tunnel, bind_addr, sshflags and max_parallel are used when a ssh tunnel is required to connect to the workers from the master process.

userdata is provided for custom cluster managers to store their own worker specific information.

manage(manager::FooManager, id::Integer, config::WorkerConfig, op::Symbol) is called at different times during the worker’s lifetime with appropriate op values:

  • with :register/:deregister when a worker is added / removed from the Julia worker pool.
  • with :interrupt when interrupt(workers) is called. The ClusterManager should signal the appropriate worker with an interrupt signal.
  • with :finalize for cleanup purposes.

Cluster Managers with custom transports

Replacing the default TCP/IP all-to-all socket connections with a custom transport layer is a little more involved. Each julia process has as many communication tasks as the workers it is connected to. For example, consider a julia cluster of 32 processes in a all-to-all mesh network:

  • Each julia process thus has 31 communication tasks
  • Each task handles all incoming messages from a single remote worker in a message processing loop
  • The message processing loop waits on an AsyncStream object - for example, a TCP socket in the default implementation, reads an entire message, processes it and waits for the next one
  • Sending messages to a process is done directly from any julia task - not just communication tasks - again, via the appropriate AsyncStream object

Replacing the default transport involves the new implementation to setup connections to remote workers, and to provide appropriate AsyncStream objects that the message processing loops can wait on. The manager specific callbacks to be implemented are:

connect(manager::FooManager, pid::Integer, config::WorkerConfig)
kill(manager::FooManager, pid::Int, config::WorkerConfig)

The default implementation (which uses TCP/IP sockets) is implemented as connect(manager::ClusterManager, pid::Integer, config::WorkerConfig).

connect should return a pair of AsyncStream objects, one for reading data sent from worker pid, and the other to write data that needs to be sent to worker pid. Custom cluster managers can use an in-memory BufferStream as the plumbing to proxy data between the custom, possibly non-AsyncStream transport and julia’s in-built parallel infrastructure.

A BufferStream is an in-memory IOBuffer which behaves like an AsyncStream.

Folder examples/clustermanager/0mq is an example of using ZeroMQ is connect julia workers in a star network with a 0MQ broker in the middle. Note: The julia processes are still all logically connected to each other - any worker can message any other worker directly without any awareness of 0MQ being used as the transport layer.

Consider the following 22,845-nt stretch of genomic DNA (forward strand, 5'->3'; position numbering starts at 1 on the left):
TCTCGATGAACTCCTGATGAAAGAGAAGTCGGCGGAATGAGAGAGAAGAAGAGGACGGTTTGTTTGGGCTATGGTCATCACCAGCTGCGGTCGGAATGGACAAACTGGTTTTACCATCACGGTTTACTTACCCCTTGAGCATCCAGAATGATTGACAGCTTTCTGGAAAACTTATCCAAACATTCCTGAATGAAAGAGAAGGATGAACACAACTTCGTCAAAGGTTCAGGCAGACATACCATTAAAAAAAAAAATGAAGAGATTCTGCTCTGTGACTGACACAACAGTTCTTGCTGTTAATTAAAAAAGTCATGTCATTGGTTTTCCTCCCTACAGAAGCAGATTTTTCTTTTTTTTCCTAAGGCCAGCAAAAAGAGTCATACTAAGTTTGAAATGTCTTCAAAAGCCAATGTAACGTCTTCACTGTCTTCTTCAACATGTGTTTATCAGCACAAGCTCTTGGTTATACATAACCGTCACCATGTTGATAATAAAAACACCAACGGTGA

When using custom transports:
  • julia workers must NOT be started with --worker. Starting with --worker will result in the newly launched workers defaulting to the TCP/IP socket transport implementation
  • For every incoming logical connection with a worker, Base.process_messages(rd::AsyncStream, wr::AsyncStream) must be called. This launches a new task that handles reading and writing of messages from/to the worker represented by the AsyncStream objects
  • init_worker(manager::FooManager) MUST be called as part of worker process initializaton
  • Field connect_at::Any in WorkerConfig can be set by the cluster manager when launch is called. The value of this field is passed in in all connect callbacks. Typically, it carries information on how to connect to a worker. For example, the TCP/IP socket transport uses this field to specify the (host, port) tuple at which to connect to a worker

kill(manager, pid, config) is called to remove a worker from the cluster. On the master process, the corresponding AsyncStream objects must be closed by the implementation to ensure proper cleanup. The default implementation simply executes an exit() call on the specified remote worker.

examples/clustermanager/simple is an example that shows a simple implementation using unix domain sockets for cluster setup

Specifying network topology (Experimental)

Keyword argument topology to addprocs is used to specify how the workers must be connected to each other:

  • :all_to_all : is the default, where all workers are connected to each other.
  • :master_slave : only the driver process, i.e. pid 1 has connections to the workers.
  • :custom : the launch method of the cluster manager specifes the connection topology. Fields ident and connect_idents in WorkerConfig are used to specify the same. connect_idents is a list of ClusterManager provided identifiers to workers that worker with identified by ident must connect to.

Currently sending a message between unconnected workers results in an error. This behaviour, as also the functionality and interface should be considered experimental in nature and may change in future releases.

Footnotes

[1]In this context, MPI refers to the MPI-1 standard. Beginning with MPI-2, the MPI standards committee introduced a new set of communication mechanisms, collectively referred to as Remote Memory Access (RMA). The motivation for adding RMA to the MPI standard was to facilitate one-sided communication patterns. For additional information on the latest MPI standard, see http://www.mpi-forum.org/docs.